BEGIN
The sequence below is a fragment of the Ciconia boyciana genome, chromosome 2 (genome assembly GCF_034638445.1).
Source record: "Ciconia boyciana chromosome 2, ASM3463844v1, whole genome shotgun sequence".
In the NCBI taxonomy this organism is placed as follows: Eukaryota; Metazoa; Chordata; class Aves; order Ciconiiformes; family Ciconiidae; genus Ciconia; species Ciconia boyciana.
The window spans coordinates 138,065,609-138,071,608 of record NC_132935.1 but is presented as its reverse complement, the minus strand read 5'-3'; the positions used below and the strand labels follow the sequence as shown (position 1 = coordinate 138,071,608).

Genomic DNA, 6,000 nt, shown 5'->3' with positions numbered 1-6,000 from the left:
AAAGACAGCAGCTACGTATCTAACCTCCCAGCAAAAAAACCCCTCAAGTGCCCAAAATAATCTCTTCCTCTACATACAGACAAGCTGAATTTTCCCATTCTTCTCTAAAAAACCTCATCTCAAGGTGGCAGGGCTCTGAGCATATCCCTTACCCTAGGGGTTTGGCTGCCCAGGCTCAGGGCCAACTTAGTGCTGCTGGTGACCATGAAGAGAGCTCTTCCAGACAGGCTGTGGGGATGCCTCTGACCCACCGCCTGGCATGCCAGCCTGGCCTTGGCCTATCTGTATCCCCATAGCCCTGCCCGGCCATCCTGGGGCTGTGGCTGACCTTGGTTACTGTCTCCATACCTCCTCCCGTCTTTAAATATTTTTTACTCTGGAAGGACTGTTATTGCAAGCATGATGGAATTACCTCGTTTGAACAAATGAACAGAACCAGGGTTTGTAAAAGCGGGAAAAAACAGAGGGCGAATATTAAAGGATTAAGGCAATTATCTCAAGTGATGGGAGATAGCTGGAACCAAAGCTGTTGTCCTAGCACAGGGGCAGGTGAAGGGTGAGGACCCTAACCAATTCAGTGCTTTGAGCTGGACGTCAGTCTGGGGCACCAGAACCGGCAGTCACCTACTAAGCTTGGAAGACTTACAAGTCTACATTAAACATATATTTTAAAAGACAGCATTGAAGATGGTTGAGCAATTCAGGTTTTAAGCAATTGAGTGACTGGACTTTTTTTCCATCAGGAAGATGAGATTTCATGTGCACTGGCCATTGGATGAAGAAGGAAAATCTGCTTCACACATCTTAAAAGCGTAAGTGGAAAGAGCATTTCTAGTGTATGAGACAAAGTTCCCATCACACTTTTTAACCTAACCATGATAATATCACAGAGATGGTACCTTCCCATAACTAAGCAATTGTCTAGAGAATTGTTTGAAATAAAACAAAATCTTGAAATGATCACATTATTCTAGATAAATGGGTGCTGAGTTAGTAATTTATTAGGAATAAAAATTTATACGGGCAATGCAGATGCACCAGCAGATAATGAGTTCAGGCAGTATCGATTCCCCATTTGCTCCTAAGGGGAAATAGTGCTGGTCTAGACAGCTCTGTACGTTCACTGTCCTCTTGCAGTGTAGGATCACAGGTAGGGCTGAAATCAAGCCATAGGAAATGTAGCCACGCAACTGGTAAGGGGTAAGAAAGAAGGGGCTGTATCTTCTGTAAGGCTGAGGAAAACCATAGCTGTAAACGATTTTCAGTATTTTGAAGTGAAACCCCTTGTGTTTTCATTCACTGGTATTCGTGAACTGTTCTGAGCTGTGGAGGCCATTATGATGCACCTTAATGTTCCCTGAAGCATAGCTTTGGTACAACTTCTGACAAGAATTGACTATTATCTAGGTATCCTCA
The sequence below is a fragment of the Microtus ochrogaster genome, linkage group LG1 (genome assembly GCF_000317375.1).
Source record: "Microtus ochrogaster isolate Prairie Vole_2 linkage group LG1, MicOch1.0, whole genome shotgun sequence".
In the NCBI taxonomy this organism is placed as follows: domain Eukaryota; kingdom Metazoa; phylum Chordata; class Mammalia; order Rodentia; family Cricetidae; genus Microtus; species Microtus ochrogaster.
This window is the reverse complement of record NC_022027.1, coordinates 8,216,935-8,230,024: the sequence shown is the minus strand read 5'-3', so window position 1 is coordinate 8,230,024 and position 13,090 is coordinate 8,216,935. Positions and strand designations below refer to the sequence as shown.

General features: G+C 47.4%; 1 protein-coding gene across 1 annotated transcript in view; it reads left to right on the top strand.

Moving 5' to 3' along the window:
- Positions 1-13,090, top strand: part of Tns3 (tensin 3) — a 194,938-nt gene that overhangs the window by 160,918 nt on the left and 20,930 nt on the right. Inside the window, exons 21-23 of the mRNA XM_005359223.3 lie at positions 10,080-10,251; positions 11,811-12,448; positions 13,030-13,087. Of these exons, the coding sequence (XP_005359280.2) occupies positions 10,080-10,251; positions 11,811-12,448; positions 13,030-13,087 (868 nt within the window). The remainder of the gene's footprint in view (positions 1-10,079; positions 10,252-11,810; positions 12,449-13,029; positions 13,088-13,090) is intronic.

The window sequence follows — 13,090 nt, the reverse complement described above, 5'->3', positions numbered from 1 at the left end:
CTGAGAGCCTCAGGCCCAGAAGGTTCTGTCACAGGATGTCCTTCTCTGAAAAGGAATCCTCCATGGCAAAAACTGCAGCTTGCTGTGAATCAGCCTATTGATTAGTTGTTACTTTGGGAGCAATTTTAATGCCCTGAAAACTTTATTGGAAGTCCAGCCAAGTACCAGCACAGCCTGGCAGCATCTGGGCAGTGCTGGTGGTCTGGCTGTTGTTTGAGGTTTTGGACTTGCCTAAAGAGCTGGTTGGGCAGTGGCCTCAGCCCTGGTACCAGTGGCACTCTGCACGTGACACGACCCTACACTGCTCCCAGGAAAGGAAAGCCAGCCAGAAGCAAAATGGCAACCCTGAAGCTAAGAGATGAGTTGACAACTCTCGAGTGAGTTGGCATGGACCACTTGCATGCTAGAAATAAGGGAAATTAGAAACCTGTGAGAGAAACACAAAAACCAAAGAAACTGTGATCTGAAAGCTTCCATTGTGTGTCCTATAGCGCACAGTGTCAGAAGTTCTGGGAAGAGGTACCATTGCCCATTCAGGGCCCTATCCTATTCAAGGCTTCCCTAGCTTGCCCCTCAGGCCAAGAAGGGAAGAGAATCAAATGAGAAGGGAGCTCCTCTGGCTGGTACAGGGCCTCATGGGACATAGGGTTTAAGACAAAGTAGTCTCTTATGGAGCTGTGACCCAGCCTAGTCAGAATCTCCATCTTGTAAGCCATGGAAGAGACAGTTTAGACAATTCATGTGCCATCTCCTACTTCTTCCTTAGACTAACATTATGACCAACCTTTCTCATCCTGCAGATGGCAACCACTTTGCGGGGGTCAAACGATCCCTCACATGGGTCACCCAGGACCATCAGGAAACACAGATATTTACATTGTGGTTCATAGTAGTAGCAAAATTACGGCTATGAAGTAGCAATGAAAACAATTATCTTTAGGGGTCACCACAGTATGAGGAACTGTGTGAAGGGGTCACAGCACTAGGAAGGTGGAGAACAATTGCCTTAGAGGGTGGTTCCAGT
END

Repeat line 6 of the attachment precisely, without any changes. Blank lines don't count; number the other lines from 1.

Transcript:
AAAGACAGCAGCTACGTATCTAACCTCCCAGCAAAAAAACCCCTCAAGTGCCCAAAATAATCTCTTCCTCTACATACAGACAAGCTGAATTTTCCCATTCTTCTCTAAAAAACCTCATCTCAAGGTGGCAGGGCTCTGAGCATATCCCTTACCCTAGGGGTTTGGCTGCCCAGGCTCAGGGCCAACTTAGTGCTGCTGGTGACCATGAAGAGAGCTCTTCCAGACAGGCTGTGGGGATGCCTCTGACCCACCGCCTGGCATGCCAGCCTGGCCTTGGCCTATCTGTATCCCCATAGCCCTGCCCGGCCATCCTGGGGCTGTGGCTGACCTTGGTTACTGTCTCCATACCTCCTCCCGTCTTTAAATATTTTTTACTCTGGAAGGACTGTTATTGCAAGCATGATGGAATTACCTCGTTTGAACAAATGAACAGAACCAGGGTTTGTAAAAGCGGGAAAAAACAGAGGGCGAATATTAAAGGATTAAGGCAATTATCTCAAGTGATGGGAGATAGCTGGAACCAAAGCTGTTGTCCTAGCACAGGGGCAGGTGAAGGGTGAGGACCCTAACCAATTCAGTGCTTTGAGCTGGACGTCAGTCTGGGGCACCAGAACCGGCAGTCACCTACTAAGCTTGGAAGACTTACAAGTCTACATTAAACATATATTTTAAAAGACAGCATTGAAGATGGTTGAGCAATTCAGGTTTTAAGCAATTGAGTGACTGGACTTTTTTTCCATCAGGAAGATGAGATTTCATGTGCACTGGCCATTGGATGAAGAAGGAAAATCTGCTTCACACATCTTAAAAGCGTAAGTGGAAAGAGCATTTCTAGTGTATGAGACAAAGTTCCCATCACACTTTTTAACCTAACCATGATAATATCACAGAGATGGTACCTTCCCATAACTAAGCAATTGTCTAGAGAATTGTTTGAAATAAAACAAAATCTTGAAATGATCACATTATTCTAGATAAATGGGTGCTGAGTTAGTAATTTATTAGGAATAAAAATTTATACGGGCAATGCAGATGCACCAGCAGATAATGAGTTCAGGCAGTATCGATTCCCCATTTGCTCCTAAGGGGAAATAGTGCTGGTCTAGACAGCTCTGTACGTTCACTGTCCTCTTGCAGTGTAGGATCACAGGTAGGGCTGAAATCAAGCCATAGGAAATGTAGCCACGCAACTGGTAAGGGGTAAGAAAGAAGGGGCTGTATCTTCTGTAAGGCTGAGGAAAACCATAGCTGTAAACGATTTTCAGTATTTTGAAGTGAAACCCCTTGTGTTTTCATTCACTGGTATTCGTGAACTGTTCTGAGCTGTGGAGGCCATTATGATGCACCTTAATGTTCCCTGAAGCATAGCTTTGGTACAACTTCTGACAAGAATTGACTATTATCTAGGTATCCTCA